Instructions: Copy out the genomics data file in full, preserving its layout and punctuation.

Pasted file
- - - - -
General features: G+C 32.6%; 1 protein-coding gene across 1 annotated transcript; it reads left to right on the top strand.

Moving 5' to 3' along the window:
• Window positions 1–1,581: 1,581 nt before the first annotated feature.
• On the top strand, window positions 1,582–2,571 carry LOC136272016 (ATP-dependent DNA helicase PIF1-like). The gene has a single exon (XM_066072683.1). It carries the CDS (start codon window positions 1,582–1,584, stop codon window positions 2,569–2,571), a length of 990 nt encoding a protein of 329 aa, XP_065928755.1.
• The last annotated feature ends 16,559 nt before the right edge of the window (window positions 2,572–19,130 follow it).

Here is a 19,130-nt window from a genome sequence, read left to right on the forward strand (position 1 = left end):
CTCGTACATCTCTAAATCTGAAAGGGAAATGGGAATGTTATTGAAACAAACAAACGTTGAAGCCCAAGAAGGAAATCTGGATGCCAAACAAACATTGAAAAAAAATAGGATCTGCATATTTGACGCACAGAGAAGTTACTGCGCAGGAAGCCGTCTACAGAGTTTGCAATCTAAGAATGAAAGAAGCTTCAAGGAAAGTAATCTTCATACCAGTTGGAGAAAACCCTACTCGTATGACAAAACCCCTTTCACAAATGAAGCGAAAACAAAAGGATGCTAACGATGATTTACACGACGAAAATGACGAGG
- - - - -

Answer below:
General features: G+C 32.6%; 1 protein-coding gene across 1 annotated transcript; it reads left to right on the top strand.

Moving 5' to 3' along the window:
• Window positions 1–1,581: 1,581 nt before the first annotated feature.
• On the top strand, window positions 1,582–2,571 carry LOC136272016 (ATP-dependent DNA helicase PIF1-like). The gene has a single exon (XM_066072683.1). It carries the CDS (start codon window positions 1,582–1,584, stop codon window positions 2,569–2,571), a length of 990 nt encoding a protein of 329 aa, XP_065928755.1.
• The last annotated feature ends 16,559 nt before the right edge of the window (window positions 2,572–19,130 follow it).

Here is a 19,130-nt window from a genome sequence, read left to right on the forward strand (position 1 = left end):
CTCGTACATCTCTAAATCTGAAAGGGAAATGGGAATGTTATTGAAACAAACAAACGTTGAAGCCCAAGAAGGAAATCTGGATGCCAAACAAACATTGAAAAAAAATAGGATCTGCATATTTGACGCACAGAGAAGTTACTGCGCAGGAAGCCGTCTACAGAGTTTGCAATCTAAGAATGAAAGAAGCTTCAAGGAAAGTAATCTTCATACCAGTTGGAGAAAACCCTACTCGTATGACAAAACCCCTTTCACAAATGAAGCGAAAACAAAAGGATGCTAACGATGATTTACACGACGAAAATGACGAGG